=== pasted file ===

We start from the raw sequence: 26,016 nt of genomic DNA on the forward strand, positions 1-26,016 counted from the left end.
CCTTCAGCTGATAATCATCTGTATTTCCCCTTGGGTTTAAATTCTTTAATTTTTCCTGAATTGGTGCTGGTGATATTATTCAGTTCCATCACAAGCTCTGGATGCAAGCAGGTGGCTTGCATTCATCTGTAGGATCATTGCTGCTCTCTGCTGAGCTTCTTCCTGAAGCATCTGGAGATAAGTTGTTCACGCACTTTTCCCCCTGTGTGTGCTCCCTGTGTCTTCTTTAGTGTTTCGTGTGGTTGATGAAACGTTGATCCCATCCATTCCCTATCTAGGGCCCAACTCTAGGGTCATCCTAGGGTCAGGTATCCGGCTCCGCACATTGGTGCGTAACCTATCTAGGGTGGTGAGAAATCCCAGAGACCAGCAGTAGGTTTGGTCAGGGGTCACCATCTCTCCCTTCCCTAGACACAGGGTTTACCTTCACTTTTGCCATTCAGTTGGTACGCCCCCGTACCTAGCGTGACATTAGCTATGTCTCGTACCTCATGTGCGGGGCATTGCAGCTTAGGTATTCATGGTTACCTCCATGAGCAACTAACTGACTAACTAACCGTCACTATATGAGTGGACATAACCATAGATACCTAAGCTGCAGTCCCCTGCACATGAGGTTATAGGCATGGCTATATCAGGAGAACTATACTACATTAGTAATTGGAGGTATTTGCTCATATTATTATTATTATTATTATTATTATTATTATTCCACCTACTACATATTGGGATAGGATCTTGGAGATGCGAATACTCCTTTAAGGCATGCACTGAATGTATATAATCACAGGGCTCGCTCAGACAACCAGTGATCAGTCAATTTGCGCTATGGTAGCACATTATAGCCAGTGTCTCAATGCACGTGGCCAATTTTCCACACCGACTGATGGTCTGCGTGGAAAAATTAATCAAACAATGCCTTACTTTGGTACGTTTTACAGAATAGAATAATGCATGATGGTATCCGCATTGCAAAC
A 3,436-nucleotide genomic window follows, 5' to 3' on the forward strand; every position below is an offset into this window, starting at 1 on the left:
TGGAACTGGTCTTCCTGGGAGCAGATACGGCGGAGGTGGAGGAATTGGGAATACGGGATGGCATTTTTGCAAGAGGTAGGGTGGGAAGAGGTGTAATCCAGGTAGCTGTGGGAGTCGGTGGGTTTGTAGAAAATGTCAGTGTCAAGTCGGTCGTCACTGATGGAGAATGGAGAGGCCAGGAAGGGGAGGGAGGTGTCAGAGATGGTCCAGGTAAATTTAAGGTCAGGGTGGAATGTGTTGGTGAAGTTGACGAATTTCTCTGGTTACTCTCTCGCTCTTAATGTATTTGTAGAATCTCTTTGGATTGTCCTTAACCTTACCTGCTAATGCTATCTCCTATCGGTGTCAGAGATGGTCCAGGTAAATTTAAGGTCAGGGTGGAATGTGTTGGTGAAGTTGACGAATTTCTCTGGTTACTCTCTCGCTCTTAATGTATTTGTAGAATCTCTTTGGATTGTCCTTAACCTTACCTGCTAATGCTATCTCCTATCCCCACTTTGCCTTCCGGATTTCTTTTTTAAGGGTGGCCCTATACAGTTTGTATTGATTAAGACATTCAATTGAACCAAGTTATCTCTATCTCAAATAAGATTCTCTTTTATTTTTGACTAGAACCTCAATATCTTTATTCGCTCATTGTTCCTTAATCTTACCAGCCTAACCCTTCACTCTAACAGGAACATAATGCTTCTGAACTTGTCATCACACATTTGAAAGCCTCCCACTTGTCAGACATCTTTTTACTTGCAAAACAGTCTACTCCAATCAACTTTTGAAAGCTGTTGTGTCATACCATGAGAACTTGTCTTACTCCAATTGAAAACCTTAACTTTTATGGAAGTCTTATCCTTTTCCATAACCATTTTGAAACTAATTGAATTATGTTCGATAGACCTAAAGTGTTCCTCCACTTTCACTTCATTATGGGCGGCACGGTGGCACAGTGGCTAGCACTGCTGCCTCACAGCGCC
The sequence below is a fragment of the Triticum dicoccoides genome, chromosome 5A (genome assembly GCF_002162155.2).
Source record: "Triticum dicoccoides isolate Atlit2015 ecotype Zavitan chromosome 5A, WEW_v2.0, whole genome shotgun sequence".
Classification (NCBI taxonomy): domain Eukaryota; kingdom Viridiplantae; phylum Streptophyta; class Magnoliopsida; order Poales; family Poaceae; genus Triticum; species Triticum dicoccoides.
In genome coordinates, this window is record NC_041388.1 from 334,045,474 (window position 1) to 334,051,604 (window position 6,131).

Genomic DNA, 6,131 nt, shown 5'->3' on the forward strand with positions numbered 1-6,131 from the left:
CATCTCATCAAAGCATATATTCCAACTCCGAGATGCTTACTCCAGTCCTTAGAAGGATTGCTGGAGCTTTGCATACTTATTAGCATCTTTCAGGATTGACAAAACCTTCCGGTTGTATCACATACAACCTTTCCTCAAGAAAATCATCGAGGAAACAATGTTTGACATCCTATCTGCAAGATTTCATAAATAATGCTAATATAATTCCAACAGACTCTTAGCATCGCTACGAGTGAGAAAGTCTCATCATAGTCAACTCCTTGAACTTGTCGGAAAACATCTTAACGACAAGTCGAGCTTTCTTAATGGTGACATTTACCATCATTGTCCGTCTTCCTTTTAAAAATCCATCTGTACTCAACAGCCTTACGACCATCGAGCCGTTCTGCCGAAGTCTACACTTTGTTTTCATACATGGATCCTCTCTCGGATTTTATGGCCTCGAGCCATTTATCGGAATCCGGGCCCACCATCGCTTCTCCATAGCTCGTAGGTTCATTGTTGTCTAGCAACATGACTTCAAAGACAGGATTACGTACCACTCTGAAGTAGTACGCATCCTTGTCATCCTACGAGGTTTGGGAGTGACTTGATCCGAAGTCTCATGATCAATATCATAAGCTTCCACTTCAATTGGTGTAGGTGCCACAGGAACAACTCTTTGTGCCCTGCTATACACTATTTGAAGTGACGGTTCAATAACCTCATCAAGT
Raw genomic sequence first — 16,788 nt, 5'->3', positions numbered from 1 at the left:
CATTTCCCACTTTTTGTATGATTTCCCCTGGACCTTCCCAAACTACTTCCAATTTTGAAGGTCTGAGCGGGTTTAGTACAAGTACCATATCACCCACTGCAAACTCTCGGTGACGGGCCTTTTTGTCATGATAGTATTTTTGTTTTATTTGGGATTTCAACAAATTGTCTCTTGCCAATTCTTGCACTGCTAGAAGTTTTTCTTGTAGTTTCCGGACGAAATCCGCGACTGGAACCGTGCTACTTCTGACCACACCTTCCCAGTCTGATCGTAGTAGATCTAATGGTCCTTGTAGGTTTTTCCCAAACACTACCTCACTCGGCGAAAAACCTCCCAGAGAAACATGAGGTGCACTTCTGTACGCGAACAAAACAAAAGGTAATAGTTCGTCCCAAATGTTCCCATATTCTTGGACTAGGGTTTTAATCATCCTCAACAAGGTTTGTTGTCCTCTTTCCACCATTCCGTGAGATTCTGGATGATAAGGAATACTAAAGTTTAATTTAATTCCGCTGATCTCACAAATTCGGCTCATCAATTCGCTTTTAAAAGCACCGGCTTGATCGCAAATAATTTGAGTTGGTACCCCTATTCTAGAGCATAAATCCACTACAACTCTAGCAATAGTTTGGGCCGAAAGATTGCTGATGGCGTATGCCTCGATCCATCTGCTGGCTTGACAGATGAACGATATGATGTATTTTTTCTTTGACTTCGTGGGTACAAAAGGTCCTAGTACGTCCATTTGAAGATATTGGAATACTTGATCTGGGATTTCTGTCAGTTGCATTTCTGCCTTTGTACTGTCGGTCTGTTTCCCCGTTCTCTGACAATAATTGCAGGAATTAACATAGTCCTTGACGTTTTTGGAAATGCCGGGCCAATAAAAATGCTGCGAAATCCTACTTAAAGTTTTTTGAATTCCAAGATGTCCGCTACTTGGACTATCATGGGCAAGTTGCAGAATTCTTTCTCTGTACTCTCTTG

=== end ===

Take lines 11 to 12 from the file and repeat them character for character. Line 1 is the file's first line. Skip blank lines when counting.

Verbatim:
Raw genomic sequence first — 16,788 nt, 5'->3', positions numbered from 1 at the left:
CATTTCCCACTTTTTGTATGATTTCCCCTGGACCTTCCCAAACTACTTCCAATTTTGAAGGTCTGAGCGGGTTTAGTACAAGTACCATATCACCCACTGCAAACTCTCGGTGACGGGCCTTTTTGTCATGATAGTATTTTTGTTTTATTTGGGATTTCAACAAATTGTCTCTTGCCAATTCTTGCACTGCTAGAAGTTTTTCTTGTAGTTTCCGGACGAAATCCGCGACTGGAACCGTGCTACTTCTGACCACACCTTCCCAGTCTGATCGTAGTAGATCTAATGGTCCTTGTAGGTTTTTCCCAAACACTACCTCACTCGGCGAAAAACCTCCCAGAGAAACATGAGGTGCACTTCTGTACGCGAACAAAACAAAAGGTAATAGTTCGTCCCAAATGTTCCCATATTCTTGGACTAGGGTTTTAATCATCCTCAACAAGGTTTGTTGTCCTCTTTCCACCATTCCGTGAGATTCTGGATGATAAGGAATACTAAAGTTTAATTTAATTCCGCTGATCTCACAAATTCGGCTCATCAATTCGCTTTTAAAAGCACCGGCTTGATCGCAAATAATTTGAGTTGGTACCCCTATTCTAGAGCATAAATCCACTACAACTCTAGCAATAGTTTGGGCCGAAAGATTGCTGATGGCGTATGCCTCGATCCATCTGCTGGCTTGACAGATGAACGATATGATGTATTTTTTCTTTGACTTCGTGGGTACAAAAGGTCCTAGTACGTCCATTTGAAGATATTGGAATACTTGATCTGGGATTTCTGTCAGTTGCATTTCTGCCTTTGTACTGTCGGTCTGTTTCCCCGTTCTCTGACAATAATTGCAGGAATTAACATAGTCCTTGACGTTTTTGGAAATGCCGGGCCAATAAAAATGCTGCGAAATCCTACTTAAAGTTTTTTGAATTCCAAGATGTCCGCTACTTGGACTATCATGGGCAAGTTGCAGAATTCTTTCTCTGTACTCTCTTG